Punch List Template for Every Type of Project

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How To Write A Project Punch List [+Template]

Create a punch list for your next project to make sure everyone involved is on top of their tasks. Try Coda’s practical punch list template!
This template was built with Coda, the all-in-one doc that brings words, data, and teams together. Play with the template below or copy the doc to save your edits.

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Sometimes, wrapping up a big project can feel like a never-ending quest. There's always one more task, one more little thing that's off.
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Punch lists are a final the team can rally around to finally finish the project. While punch lists are typically associated with construction projects, they are actually super versatile and can suit the needs of just about any project you've got going. And it's super easy with this free project punch list template we've created that you can use right now.

What is a punch list?

A punch list is a document listing all tasks that are incomplete or were completed incorrectly that the project team needs to resolve before the project is considered finished. Punch lists are most commonly used in the construction industry, where the general contractor or architect makes a final walkthrough to ensure the completed work meets the original project specifications.
The creation of a punch list most often occurs toward the end of a project, when most of the work is complete. But, depending on the project's complexity, punch lists . No matter what, once the punch list items get resolved, the project or milestone is ready for closeout (you can use our for this project stage), and each subcontractor will soon receive their final payment.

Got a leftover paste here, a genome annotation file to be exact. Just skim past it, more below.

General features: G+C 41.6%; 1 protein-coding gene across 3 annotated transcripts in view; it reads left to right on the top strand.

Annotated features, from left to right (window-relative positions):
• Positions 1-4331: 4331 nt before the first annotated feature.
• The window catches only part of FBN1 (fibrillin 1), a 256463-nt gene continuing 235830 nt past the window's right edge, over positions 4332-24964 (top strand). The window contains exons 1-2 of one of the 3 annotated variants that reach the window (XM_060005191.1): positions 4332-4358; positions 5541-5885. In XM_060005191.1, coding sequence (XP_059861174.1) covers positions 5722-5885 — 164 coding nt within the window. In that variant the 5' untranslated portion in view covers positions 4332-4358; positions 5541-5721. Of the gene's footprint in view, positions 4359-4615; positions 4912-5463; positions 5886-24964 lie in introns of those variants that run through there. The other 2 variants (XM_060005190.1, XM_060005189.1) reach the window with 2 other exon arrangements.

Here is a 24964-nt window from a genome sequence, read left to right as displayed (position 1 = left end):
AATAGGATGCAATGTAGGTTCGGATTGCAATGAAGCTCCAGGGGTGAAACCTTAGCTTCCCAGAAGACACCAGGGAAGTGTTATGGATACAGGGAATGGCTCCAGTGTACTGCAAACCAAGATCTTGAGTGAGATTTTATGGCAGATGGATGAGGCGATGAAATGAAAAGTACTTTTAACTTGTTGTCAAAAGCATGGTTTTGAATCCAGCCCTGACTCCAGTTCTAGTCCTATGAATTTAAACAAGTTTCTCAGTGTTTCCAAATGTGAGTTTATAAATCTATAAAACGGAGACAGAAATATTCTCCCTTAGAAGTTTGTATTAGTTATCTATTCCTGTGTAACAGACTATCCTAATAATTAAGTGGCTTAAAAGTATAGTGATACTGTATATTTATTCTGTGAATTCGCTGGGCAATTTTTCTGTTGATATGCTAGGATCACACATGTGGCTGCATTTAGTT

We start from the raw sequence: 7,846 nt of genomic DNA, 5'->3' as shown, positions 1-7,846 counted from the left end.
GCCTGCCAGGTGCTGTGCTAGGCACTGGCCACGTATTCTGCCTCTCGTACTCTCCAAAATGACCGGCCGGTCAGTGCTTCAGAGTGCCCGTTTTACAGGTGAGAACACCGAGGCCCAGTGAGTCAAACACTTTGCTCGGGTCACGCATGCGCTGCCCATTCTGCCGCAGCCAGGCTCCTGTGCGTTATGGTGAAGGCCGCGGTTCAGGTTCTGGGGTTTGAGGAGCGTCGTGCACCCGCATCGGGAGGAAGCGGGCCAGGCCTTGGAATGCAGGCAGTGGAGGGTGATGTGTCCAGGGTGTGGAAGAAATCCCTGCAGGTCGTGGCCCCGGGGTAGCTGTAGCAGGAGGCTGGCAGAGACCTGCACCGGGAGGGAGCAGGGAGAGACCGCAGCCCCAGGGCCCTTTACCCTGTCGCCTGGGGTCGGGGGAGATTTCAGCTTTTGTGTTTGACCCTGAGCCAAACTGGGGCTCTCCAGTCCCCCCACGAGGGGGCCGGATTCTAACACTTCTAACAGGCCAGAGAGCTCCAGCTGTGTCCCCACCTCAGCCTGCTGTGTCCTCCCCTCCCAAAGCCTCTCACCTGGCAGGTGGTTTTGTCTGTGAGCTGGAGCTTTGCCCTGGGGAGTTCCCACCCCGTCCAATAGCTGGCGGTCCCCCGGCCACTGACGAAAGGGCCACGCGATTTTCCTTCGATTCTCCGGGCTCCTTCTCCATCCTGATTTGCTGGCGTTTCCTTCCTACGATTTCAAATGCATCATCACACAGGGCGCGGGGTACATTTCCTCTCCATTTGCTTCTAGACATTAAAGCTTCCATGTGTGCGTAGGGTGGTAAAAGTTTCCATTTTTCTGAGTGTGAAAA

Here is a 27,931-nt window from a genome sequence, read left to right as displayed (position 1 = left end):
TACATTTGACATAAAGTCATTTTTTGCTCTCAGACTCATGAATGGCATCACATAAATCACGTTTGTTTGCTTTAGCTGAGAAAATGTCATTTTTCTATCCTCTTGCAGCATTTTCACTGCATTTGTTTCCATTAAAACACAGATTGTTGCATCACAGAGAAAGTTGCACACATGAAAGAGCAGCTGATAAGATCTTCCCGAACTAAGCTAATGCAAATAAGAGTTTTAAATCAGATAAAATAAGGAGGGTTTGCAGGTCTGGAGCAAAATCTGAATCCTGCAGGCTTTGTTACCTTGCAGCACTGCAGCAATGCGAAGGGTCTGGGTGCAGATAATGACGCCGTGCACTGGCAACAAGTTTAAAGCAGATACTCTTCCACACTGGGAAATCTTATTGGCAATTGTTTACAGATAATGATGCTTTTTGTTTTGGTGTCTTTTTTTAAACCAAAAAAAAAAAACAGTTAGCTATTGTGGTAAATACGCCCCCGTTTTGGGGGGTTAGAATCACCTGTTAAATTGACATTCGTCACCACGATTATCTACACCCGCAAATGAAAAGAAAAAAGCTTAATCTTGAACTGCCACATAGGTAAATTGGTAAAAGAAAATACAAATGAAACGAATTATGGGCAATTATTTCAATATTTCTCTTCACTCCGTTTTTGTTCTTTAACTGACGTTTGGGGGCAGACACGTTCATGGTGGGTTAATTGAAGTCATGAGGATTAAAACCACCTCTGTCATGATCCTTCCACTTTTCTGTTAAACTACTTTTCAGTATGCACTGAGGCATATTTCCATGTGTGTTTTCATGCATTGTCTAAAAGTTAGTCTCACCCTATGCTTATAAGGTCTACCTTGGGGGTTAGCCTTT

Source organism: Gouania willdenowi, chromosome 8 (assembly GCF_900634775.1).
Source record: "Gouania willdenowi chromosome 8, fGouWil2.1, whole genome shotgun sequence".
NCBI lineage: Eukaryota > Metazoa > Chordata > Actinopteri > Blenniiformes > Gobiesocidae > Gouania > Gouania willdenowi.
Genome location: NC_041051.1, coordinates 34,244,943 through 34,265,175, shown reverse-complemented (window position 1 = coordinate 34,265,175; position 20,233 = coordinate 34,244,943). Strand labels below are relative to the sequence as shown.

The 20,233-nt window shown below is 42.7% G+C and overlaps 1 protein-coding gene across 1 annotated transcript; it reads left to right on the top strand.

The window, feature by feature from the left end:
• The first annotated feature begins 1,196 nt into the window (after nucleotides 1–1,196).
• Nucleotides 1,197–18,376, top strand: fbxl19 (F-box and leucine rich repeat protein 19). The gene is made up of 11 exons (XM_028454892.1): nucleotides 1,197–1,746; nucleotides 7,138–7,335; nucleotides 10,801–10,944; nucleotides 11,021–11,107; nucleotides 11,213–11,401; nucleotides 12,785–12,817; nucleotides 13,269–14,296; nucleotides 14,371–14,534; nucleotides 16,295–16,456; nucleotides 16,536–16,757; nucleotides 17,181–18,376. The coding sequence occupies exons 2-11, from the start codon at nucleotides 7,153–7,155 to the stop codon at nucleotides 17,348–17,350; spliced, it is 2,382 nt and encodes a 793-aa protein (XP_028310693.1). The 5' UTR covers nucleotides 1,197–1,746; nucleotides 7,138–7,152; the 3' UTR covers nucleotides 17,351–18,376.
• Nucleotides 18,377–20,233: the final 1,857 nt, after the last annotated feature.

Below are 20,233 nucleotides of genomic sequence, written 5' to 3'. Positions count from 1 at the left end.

The purpose of a punch list is to compare the completed work to and resolve any differences. For this reason, other industries besides construction use punch lists in their project management processes, particularly creative industries. For a web design project, a punch list example item may be to "shift an element a couple of pixels to the left." For a construction project, a punch list example item could be to "replace a cracked tile."
To create a punch list, project directors might use project management software, or they may create the document themselves in a spreadsheet or document tool like Coda 😉. Here is a from Jeffrey Sherrod, who used Coda to create and manage his punch list:
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What is included in the project punch list?

Punch lists should adapt to the project they're helping to closeout. That said, there are a few common characteristics you should prioritize.